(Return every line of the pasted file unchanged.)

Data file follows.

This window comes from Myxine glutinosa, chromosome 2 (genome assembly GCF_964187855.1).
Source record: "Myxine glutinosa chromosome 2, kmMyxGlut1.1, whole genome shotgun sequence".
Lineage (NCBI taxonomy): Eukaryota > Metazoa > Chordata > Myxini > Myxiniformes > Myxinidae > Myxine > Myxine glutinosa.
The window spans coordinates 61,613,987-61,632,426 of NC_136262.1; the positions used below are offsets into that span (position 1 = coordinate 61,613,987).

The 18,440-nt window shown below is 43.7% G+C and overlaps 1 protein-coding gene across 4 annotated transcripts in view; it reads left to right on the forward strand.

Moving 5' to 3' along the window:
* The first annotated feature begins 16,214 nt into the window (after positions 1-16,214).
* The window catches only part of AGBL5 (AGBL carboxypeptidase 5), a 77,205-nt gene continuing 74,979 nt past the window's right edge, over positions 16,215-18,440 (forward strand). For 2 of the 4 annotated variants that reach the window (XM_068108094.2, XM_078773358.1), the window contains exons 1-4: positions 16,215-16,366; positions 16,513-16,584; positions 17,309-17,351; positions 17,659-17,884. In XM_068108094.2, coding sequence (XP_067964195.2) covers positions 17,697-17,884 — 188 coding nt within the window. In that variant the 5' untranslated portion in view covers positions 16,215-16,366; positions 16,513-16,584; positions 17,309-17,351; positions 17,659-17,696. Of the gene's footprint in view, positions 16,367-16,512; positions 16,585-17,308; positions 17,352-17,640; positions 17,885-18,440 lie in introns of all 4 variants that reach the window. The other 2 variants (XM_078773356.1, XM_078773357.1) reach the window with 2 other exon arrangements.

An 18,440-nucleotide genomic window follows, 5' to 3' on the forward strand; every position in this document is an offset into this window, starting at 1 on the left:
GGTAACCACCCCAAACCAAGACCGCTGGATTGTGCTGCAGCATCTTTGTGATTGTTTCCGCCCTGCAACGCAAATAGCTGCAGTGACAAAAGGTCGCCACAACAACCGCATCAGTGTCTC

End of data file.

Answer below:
This window comes from Myxine glutinosa, chromosome 2 (genome assembly GCF_964187855.1).
Source record: "Myxine glutinosa chromosome 2, kmMyxGlut1.1, whole genome shotgun sequence".
Lineage (NCBI taxonomy): Eukaryota > Metazoa > Chordata > Myxini > Myxiniformes > Myxinidae > Myxine > Myxine glutinosa.
The window spans coordinates 61,613,987-61,632,426 of NC_136262.1; the positions used below are offsets into that span (position 1 = coordinate 61,613,987).

The 18,440-nt window shown below is 43.7% G+C and overlaps 1 protein-coding gene across 4 annotated transcripts in view; it reads left to right on the forward strand.

Moving 5' to 3' along the window:
* The first annotated feature begins 16,214 nt into the window (after positions 1-16,214).
* The window catches only part of AGBL5 (AGBL carboxypeptidase 5), a 77,205-nt gene continuing 74,979 nt past the window's right edge, over positions 16,215-18,440 (forward strand). For 2 of the 4 annotated variants that reach the window (XM_068108094.2, XM_078773358.1), the window contains exons 1-4: positions 16,215-16,366; positions 16,513-16,584; positions 17,309-17,351; positions 17,659-17,884. In XM_068108094.2, coding sequence (XP_067964195.2) covers positions 17,697-17,884 — 188 coding nt within the window. In that variant the 5' untranslated portion in view covers positions 16,215-16,366; positions 16,513-16,584; positions 17,309-17,351; positions 17,659-17,696. Of the gene's footprint in view, positions 16,367-16,512; positions 16,585-17,308; positions 17,352-17,640; positions 17,885-18,440 lie in introns of all 4 variants that reach the window. The other 2 variants (XM_078773356.1, XM_078773357.1) reach the window with 2 other exon arrangements.

An 18,440-nucleotide genomic window follows, 5' to 3' on the forward strand; every position in this document is an offset into this window, starting at 1 on the left:
GGTAACCACCCCAAACCAAGACCGCTGGATTGTGCTGCAGCATCTTTGTGATTGTTTCCGCCCTGCAACGCAAATAGCTGCAGTGACAAAAGGTCGCCACAACAACCGCATCAGTGTCTC